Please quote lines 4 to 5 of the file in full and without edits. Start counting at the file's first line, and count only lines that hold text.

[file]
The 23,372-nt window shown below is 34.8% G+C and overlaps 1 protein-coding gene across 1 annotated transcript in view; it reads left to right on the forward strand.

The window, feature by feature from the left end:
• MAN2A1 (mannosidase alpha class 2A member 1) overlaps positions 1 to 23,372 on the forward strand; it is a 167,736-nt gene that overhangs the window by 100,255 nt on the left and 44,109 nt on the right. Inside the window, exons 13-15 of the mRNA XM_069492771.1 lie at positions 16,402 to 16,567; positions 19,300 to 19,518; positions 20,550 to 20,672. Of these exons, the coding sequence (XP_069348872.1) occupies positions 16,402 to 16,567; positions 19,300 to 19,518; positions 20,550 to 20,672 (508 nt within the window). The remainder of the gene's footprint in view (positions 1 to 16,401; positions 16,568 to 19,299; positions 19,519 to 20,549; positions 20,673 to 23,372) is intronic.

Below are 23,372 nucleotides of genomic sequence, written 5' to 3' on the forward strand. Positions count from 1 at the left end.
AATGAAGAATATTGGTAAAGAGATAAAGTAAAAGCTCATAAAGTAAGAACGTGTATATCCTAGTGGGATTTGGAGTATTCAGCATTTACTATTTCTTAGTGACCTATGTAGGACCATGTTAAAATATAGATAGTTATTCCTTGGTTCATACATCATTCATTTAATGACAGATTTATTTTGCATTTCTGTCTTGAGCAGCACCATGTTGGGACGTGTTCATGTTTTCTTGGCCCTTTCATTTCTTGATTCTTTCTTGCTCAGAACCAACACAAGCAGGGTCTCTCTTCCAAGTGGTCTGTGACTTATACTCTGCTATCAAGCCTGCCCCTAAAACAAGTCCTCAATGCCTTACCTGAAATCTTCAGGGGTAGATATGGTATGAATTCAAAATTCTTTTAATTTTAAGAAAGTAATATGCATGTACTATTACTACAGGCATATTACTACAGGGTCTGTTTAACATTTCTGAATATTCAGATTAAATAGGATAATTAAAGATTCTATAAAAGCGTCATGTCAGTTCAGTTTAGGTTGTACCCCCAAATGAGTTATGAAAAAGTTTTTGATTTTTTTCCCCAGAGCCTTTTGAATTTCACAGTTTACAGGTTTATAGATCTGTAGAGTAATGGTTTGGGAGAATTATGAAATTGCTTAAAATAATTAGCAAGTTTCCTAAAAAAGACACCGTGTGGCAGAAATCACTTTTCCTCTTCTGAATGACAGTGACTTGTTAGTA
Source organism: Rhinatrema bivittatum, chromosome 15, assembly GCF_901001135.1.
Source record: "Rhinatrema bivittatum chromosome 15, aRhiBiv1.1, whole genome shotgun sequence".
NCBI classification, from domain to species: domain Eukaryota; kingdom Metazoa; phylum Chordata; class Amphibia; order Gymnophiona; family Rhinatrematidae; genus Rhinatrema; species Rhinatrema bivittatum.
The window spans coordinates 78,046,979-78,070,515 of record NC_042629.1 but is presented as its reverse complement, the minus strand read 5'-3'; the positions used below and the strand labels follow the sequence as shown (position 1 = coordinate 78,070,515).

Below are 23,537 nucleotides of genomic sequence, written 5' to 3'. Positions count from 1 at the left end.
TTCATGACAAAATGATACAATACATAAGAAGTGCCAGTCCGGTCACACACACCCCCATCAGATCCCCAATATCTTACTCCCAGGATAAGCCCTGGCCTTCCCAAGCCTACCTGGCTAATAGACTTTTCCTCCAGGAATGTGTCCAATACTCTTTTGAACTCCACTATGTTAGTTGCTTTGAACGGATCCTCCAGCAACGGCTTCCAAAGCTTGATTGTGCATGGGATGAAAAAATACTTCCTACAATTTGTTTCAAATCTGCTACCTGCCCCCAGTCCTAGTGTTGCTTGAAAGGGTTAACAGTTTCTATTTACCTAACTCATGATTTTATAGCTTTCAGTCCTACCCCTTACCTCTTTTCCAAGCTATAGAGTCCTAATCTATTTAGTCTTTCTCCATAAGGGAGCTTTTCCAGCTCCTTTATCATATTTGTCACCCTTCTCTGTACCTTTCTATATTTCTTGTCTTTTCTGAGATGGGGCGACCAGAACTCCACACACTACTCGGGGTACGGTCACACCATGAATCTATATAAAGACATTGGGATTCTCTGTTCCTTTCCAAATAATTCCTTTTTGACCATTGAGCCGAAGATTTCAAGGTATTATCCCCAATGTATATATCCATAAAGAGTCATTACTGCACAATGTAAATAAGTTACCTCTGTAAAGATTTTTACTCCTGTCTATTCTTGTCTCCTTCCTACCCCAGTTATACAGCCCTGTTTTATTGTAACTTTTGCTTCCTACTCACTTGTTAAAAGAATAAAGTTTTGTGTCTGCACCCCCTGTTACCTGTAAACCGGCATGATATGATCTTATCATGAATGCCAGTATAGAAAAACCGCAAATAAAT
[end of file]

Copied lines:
Below are 23,372 nucleotides of genomic sequence, written 5' to 3' on the forward strand. Positions count from 1 at the left end.
AATGAAGAATATTGGTAAAGAGATAAAGTAAAAGCTCATAAAGTAAGAACGTGTATATCCTAGTGGGATTTGGAGTATTCAGCATTTACTATTTCTTAGTGACCTATGTAGGACCATGTTAAAATATAGATAGTTATTCCTTGGTTCATACATCATTCATTTAATGACAGATTTATTTTGCATTTCTGTCTTGAGCAGCACCATGTTGGGACGTGTTCATGTTTTCTTGGCCCTTTCATTTCTTGATTCTTTCTTGCTCAGAACCAACACAAGCAGGGTCTCTCTTCCAAGTGGTCTGTGACTTATACTCTGCTATCAAGCCTGCCCCTAAAACAAGTCCTCAATGCCTTACCTGAAATCTTCAGGGGTAGATATGGTATGAATTCAAAATTCTTTTAATTTTAAGAAAGTAATATGCATGTACTATTACTACAGGCATATTACTACAGGGTCTGTTTAACATTTCTGAATATTCAGATTAAATAGGATAATTAAAGATTCTATAAAAGCGTCATGTCAGTTCAGTTTAGGTTGTACCCCCAAATGAGTTATGAAAAAGTTTTTGATTTTTTTCCCCAGAGCCTTTTGAATTTCACAGTTTACAGGTTTATAGATCTGTAGAGTAATGGTTTGGGAGAATTATGAAATTGCTTAAAATAATTAGCAAGTTTCCTAAAAAAGACACCGTGTGGCAGAAATCACTTTTCCTCTTCTGAATGACAGTGACTTGTTAGTA